Dear Abby, An Octogenarian Aims To Make First Date A Memorable One

DEAR ABBY: I am an 80-year-old senior man who has met, texted daily and called an 80-year-old woman for the last six weeks. We both look and think young for our ages as well. We plan to have our first date on a Valentine’s Day theme. It’s awkward not knowing what to do when we have our first date. She says “friends first,” and I agree, but we are highly compatible based on our communications.

Because our first date will be on Valentine’s Day, she said she wants to see if there is chemistry. I’m conflicted about whether to give her a flower or flowers. Would it be appropriate to have a single long-stemmed rose in my car and, if she’s interested in a second date or we both feel chemistry, use “The Bachelor” TV show idea of asking her if she will accept the rose for a second date? I know it may sound cliche, but I’m reluctant to take the rose to the table. Yes, some of us seniors want to be romantic, but we are still concerned about what’s acceptable in today’s dating world. — UNCLEAR IN THE SOUTH

DEAR UNCLEAR: I love your letter and I like your style. When you go to the table, have a small box of chocolates to present to your lady friend. The idea of keeping a long-stemmed rose concealed in your car is charming, as long as you keep the stem in water so it won’t wilt while you’re having dinner, which would be very unromantic. Please let me know how the date goes. I wish you luck.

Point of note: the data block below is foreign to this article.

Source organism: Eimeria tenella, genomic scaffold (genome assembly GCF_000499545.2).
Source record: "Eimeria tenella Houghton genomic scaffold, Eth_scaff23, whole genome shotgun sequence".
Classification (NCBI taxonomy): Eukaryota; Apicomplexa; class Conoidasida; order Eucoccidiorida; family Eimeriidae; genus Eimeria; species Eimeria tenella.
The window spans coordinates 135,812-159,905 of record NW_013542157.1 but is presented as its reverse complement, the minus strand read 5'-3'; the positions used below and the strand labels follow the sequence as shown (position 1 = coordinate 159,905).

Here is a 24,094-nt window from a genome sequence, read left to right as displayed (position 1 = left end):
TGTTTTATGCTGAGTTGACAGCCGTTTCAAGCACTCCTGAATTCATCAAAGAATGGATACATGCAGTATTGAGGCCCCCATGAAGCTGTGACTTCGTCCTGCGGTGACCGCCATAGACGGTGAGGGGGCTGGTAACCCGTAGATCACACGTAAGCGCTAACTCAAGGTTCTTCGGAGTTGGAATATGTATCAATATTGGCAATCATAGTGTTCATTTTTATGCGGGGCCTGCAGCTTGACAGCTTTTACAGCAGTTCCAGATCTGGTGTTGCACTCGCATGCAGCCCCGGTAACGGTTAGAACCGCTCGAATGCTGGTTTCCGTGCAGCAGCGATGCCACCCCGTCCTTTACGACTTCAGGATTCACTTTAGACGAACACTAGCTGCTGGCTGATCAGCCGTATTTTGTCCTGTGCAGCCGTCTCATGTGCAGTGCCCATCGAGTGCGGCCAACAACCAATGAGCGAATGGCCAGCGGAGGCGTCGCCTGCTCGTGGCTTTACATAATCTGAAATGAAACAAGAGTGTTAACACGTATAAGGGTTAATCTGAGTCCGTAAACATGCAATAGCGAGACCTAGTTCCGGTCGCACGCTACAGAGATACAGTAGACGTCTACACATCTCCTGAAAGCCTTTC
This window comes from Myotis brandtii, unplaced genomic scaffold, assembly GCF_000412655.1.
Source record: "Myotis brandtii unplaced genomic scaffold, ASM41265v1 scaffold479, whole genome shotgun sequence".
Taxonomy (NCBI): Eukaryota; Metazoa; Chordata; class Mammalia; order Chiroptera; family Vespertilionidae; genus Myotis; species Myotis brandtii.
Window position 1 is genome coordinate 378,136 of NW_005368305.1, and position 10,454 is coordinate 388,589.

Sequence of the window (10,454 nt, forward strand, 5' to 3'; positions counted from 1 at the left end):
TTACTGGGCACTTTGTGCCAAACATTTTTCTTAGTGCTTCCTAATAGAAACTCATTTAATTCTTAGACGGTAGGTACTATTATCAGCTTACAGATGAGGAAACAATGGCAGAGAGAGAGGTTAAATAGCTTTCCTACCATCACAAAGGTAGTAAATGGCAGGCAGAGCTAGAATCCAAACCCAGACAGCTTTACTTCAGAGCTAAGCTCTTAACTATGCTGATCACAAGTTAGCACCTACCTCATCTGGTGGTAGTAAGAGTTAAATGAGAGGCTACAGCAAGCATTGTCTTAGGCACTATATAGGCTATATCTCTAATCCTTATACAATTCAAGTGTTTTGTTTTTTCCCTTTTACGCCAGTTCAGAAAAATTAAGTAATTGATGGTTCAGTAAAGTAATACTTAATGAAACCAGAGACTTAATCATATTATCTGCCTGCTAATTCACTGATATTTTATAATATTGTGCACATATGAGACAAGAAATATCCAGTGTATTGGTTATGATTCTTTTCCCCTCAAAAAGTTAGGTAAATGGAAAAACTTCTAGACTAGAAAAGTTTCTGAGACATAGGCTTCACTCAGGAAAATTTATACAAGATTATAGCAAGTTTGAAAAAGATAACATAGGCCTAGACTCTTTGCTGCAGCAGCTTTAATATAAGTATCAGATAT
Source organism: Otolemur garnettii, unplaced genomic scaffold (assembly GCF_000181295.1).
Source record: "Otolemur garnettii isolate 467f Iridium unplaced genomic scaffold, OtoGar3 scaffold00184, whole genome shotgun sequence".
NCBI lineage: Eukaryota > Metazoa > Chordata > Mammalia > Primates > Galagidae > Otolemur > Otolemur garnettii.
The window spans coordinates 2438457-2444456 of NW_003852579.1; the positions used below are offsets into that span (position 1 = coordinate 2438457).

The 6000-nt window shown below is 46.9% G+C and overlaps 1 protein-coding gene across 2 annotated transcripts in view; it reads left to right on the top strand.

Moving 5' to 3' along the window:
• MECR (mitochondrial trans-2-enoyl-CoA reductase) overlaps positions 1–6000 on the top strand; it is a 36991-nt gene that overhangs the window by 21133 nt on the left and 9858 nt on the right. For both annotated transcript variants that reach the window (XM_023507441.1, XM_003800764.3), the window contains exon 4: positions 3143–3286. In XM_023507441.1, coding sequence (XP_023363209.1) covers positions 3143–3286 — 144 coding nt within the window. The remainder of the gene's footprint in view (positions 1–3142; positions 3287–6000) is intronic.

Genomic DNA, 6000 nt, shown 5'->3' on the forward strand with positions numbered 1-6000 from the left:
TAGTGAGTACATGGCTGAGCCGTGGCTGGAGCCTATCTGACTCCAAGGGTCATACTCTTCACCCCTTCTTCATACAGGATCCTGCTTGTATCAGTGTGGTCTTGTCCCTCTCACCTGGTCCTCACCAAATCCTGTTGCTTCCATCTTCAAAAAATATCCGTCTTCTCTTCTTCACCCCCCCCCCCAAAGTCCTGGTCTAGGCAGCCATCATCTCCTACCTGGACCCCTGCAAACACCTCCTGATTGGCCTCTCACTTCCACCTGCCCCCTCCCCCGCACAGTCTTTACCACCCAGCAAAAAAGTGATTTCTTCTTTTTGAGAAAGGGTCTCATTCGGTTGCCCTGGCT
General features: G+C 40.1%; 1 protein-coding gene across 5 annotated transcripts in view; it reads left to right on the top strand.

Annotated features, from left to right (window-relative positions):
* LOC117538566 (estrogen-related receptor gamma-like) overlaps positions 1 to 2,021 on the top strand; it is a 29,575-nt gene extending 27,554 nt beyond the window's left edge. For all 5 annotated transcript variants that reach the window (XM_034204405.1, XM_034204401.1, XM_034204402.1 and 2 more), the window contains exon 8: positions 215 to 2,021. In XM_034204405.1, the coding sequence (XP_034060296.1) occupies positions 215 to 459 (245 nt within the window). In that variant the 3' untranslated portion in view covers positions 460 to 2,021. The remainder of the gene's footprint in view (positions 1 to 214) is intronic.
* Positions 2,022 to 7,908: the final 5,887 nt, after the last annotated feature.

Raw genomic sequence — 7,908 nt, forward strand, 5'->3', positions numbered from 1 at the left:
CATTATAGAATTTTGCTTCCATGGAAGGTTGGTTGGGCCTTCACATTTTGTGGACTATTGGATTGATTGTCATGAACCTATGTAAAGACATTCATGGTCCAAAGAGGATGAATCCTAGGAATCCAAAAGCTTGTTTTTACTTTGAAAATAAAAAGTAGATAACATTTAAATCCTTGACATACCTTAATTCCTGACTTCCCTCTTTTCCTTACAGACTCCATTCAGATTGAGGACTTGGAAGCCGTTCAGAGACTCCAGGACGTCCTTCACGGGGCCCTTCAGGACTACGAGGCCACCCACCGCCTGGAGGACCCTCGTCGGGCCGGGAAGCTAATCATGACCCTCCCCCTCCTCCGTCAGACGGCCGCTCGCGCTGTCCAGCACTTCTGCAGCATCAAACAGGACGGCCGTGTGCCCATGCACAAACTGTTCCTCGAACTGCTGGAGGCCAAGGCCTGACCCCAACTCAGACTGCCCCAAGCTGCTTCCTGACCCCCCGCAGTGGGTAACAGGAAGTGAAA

DEAR ABBY: My son’s bar mitzvah was two months ago. We had 125 guests. My son received a gift from everyone except my boss, “Hal.” I have known Hal most of my life. He used to work with my grandfather, and he’s like a family member.

Hal is extremely generous and would certainly have given my son a gift, so I know this is simply an oversight on his part. There’s also a slight chance we lost his gift amidst the chaos of the event. Should I gently mention this to him or just let it go? — PROUD PAPA IN NEW JERSEY

DEAR PAPA: If it were me — and my child had received gifts from 124 guests at his bar mitzvah — I would be inclined to let it go. However, if you feel you must pursue this, approach it by telling Hal you are embarrassed but some of your son’s gift cards got mixed up “in the chaos.” Add that he needs to write thank-you notes, so what should Hal be thanked for?

DEAR ABBY: I live with my two older sisters. One is 18, and the other is 17. We go to dance parties on Saturday nights. My sisters want to dance up on the stage, but they just wibble-wobble all over the place. They’re not good at it at all. Should I just pretend I don’t know them, or what? I don’t want to embarrass or insult them. — BETTER DANCER IN OHIO

DEAR DANCER: It should not embarrass or insult them if you offer to show them some “different” dance moves. In fact, it would be doing them a favor. However, if they refuse, then drop the matter and refrain from criticizing them for their performance because nobody wants a bad review. Trust me on that.

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